This is an unusual book for an Ivy League university press to publish, in that it is not so much scholarly as it is full of spiritual lessons. But the author is a professor — of early Christianity and early Judaism at Cornell — and her sources range from classic monastic texts to works of ecology, aesthetics, poetry, and nature writing.
In these pages she writes as much from her personal experience of the desert in southeastern Arizona as she does from her vast research into the ways of the desert hermits and communal monks of Christian antiquity. There are many references to famous monks from 1,500 years ago as well as anecdotes of twentieth century monks like Thomas Merton woven together with the ideas and desires of all manner of people seeking silence that is sonorous today.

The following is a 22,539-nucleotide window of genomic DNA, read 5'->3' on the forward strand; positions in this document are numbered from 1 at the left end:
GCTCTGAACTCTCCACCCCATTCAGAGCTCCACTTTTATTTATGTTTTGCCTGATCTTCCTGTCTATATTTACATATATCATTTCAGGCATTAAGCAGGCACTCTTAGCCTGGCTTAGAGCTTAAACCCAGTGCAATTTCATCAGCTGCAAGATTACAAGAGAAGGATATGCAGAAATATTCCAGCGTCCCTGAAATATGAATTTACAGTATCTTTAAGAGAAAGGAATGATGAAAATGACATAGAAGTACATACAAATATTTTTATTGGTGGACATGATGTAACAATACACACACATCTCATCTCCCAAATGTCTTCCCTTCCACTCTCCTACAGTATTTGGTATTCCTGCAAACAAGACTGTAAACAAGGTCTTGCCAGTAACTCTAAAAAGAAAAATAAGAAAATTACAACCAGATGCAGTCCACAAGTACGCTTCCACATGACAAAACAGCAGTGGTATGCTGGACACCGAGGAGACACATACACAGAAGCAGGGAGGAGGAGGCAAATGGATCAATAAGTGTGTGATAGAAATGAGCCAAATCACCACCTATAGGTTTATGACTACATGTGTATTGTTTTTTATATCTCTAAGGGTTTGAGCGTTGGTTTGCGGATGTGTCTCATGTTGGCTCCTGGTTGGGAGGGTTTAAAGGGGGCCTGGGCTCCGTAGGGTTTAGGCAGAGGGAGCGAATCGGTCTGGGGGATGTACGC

The author’s own search is never out of sight. She is personally invested in the pursuit of silence, solitude, and community, hoping to find all of them together someday. She writes: “My search for silence, like my quest for solitude, was both frustrated and disquieting. The paradox of solitude and community is deeply connected to that of silence and noise. Deserts, by their sheer extremes, amplify these contrasts. Sitting still and listening in the desert teaches us about the power of silence, and also the prevalence of noise.”
Which leads me to explain that this is also a startling book in that it combines audio clips, accessible via QR codes in each chapter, of what one hears (never nothing!) in desert quiet. I opened the “soundscape” in chapter 3, for instance, for two minutes and eighteen seconds of ravens and other birds, crickets in what sounded like moments after the sun goes down, and then a distant thunderstorm.
This made me want to listen in new ways and new places, replacing some of the noise in my life with other, unexpected, possibilities.